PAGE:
23. Van der Aa MP.; Farsani, S. F.; Knibbe, C. A.; de Boer, A.; van der Vorst, M. M. Population-based studies on the epidemiology of insulin resistance in children. Journal of diabetes research 2015, 20, 1–9. [Google Scholar] [CrossRef] [PubMed].
  24. Yamazoe, M.; Hisamatsu, T.; Miura, K.; Kadowaki S.; Zaid M.; Kadota A.; Torii S.; Miyazawa I.; Fujiyoshi A.; Arima H.; et al. Relationship of Insulin Resistance to Prevalence and Progression of Coronary Artery Calcification Beyond Metabolic Syndrome Components Shiga Epidemiological Study of Subclinical Atherosclerosis. Arteriosclerosis, Thrombosis, and Vascular Biology. 2016, 36, 1703-1708 [CrossRef] [PubMed].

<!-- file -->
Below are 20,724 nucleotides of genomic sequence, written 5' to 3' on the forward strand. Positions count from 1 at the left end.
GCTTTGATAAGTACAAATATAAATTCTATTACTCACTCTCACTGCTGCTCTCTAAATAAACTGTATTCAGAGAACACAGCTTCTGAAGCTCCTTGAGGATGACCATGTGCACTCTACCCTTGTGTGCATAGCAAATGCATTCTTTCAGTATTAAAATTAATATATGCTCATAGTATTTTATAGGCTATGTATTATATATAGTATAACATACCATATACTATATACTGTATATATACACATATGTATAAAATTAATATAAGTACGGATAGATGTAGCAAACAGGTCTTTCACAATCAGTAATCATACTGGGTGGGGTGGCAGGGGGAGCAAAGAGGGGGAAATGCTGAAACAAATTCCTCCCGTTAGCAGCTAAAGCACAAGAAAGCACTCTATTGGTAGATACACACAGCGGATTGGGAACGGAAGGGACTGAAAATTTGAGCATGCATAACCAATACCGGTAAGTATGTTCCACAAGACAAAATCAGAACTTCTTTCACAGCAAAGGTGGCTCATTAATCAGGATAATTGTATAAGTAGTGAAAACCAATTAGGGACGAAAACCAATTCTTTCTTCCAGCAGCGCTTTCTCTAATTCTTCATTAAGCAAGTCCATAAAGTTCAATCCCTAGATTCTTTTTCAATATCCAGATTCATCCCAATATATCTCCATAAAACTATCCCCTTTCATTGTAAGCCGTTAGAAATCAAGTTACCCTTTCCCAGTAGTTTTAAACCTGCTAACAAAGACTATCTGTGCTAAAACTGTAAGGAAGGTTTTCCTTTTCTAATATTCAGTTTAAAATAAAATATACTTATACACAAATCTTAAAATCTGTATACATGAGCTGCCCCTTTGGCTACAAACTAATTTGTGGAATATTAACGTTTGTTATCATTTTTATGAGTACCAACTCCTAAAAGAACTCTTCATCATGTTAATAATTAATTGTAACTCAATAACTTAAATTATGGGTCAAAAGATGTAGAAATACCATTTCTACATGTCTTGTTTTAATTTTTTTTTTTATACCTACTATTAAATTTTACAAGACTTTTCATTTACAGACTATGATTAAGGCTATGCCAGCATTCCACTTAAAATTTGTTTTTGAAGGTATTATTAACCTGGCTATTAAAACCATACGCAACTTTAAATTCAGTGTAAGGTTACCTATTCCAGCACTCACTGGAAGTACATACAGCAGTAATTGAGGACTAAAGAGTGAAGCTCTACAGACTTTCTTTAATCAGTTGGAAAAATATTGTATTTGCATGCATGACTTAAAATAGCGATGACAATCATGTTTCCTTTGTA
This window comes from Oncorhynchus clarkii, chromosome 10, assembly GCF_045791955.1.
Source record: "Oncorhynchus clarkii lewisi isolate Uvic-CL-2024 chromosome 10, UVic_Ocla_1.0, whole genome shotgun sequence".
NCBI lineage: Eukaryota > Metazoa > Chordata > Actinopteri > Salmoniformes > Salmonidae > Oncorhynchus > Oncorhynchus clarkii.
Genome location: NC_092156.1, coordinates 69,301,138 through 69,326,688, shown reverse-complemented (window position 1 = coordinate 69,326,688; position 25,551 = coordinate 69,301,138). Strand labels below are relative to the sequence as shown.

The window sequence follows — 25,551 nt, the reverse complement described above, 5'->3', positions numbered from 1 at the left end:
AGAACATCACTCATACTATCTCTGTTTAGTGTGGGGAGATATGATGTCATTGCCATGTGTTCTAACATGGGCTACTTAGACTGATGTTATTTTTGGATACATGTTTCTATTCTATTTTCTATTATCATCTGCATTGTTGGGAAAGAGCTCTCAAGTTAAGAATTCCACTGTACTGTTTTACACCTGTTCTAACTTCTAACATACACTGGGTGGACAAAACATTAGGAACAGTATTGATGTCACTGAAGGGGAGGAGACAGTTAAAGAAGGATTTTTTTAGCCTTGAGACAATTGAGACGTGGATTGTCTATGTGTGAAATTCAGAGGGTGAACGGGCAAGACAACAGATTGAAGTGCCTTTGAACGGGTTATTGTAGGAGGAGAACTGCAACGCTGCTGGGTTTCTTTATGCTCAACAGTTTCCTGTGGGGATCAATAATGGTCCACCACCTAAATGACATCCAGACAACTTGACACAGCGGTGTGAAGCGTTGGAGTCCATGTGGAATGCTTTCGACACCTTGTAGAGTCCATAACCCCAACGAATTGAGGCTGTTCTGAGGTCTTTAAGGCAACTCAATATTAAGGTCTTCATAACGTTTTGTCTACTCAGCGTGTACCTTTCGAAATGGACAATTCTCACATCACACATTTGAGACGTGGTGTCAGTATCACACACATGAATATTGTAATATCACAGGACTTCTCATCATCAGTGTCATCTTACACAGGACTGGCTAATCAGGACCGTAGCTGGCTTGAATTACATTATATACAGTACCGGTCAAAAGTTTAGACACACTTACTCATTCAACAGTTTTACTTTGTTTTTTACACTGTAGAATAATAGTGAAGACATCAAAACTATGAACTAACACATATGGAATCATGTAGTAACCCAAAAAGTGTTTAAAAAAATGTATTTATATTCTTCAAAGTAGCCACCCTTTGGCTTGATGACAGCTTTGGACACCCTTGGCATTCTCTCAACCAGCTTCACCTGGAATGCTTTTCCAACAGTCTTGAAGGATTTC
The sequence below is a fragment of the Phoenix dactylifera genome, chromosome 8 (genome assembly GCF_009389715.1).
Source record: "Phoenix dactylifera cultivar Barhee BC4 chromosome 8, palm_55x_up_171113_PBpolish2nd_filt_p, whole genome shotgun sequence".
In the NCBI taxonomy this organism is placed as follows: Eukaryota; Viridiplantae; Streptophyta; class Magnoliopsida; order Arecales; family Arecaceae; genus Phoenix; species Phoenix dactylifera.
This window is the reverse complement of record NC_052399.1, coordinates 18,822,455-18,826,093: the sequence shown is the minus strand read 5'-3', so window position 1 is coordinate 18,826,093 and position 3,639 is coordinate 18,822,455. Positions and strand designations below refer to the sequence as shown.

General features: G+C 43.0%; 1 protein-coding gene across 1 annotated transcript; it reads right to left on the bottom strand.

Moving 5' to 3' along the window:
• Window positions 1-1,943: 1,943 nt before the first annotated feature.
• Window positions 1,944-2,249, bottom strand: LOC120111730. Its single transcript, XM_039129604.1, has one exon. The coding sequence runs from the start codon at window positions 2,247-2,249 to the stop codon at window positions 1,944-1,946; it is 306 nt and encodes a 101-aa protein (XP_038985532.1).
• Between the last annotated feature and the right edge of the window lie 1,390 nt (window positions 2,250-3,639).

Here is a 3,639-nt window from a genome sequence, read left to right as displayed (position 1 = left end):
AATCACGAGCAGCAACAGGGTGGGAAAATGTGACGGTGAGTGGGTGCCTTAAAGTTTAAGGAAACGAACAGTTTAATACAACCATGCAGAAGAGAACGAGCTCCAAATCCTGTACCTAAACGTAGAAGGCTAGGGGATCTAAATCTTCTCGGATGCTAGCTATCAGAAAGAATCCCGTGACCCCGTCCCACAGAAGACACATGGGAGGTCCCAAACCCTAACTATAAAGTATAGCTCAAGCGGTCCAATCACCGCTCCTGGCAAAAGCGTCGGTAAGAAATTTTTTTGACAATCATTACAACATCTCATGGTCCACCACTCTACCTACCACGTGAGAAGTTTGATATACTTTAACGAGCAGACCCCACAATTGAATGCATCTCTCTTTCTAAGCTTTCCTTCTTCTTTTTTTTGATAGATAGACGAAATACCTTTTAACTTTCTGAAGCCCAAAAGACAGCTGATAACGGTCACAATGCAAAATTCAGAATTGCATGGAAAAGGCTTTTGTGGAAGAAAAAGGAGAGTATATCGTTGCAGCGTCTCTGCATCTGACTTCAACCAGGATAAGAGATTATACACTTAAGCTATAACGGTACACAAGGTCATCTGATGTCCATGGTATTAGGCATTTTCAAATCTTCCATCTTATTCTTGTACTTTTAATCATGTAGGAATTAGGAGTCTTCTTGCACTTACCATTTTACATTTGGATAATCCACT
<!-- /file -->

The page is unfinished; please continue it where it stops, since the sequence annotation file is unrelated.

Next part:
25. Perry, R. C.; Baron, A. D. Impaired glucose tolerance. Why is it not a disease? Diabetes Care 1999, 22, 883–885. [Google Scholar] [CrossRef] [PubMed].
  26. Tominaga, M.; Eguchi, H.; Manaka, H.; Igarashi K.; Kato T.; Sekikawa A. Impaired glucose tolerance is a risk factor for cardiovascular disease, but not impaired fasting glucose. The Funagata Diabetes Study. Diabetes care 1999, 22, 920–924. [CrossRef] [PubMed].
  27. Volkov, V. I.;Serik, S. A. Coronary heart disease with type 2 diabetes: epidemiology, pathophysiology and prevention. International Journal of Medicine 2006, 4, 41-47.[Google Scholar].
  28. Hillis, L. D.; Smith, P. K.; Anderson, J. L.; Bittl, J. A.; Bridges, C. R.; Byrne, J. G.; Cigarroa, J. E.; DiSesa, V. J.; et al. ACCF/AHA guideline for coronary artery bypass graft surgery: executive summary: a report of the American College of Cardiology Foundation/American Heart Association Task Force on Practice Guidelines. J Thorac Cardiovasc Surg. 2012, 143, 4-34. [PubMed].